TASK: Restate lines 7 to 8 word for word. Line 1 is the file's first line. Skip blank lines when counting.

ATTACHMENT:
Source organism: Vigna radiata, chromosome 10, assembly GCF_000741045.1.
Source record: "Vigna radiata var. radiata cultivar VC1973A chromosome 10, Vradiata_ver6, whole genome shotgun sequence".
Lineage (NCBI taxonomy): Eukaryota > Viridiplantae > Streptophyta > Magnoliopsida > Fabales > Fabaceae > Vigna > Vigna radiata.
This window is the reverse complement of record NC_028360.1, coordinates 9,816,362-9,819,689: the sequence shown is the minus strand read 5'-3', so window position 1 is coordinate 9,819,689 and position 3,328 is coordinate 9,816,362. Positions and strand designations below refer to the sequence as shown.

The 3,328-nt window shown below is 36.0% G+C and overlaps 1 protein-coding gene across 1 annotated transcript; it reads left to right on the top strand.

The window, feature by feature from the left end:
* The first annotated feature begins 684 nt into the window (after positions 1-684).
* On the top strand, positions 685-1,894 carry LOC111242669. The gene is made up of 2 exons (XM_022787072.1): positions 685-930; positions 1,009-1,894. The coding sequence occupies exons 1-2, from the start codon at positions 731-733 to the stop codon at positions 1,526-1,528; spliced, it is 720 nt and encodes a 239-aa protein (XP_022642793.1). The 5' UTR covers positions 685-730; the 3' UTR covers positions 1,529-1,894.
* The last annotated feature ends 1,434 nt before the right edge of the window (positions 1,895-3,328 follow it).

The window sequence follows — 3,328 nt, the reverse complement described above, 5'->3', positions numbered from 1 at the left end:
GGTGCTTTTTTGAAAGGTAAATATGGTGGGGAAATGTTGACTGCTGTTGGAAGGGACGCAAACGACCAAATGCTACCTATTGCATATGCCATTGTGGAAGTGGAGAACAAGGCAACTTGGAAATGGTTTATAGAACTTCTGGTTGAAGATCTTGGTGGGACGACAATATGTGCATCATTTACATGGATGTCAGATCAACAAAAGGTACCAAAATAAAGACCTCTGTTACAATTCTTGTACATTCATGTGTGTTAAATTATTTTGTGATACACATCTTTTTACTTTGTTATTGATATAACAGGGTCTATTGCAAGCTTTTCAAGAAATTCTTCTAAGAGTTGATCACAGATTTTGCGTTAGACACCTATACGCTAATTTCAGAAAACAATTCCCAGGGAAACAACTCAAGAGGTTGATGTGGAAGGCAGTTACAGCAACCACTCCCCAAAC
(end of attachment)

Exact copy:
* The first annotated feature begins 684 nt into the window (after positions 1-684).
* On the top strand, positions 685-1,894 carry LOC111242669. The gene is made up of 2 exons (XM_022787072.1): positions 685-930; positions 1,009-1,894. The coding sequence occupies exons 1-2, from the start codon at positions 731-733 to the stop codon at positions 1,526-1,528; spliced, it is 720 nt and encodes a 239-aa protein (XP_022642793.1). The 5' UTR covers positions 685-730; the 3' UTR covers positions 1,529-1,894.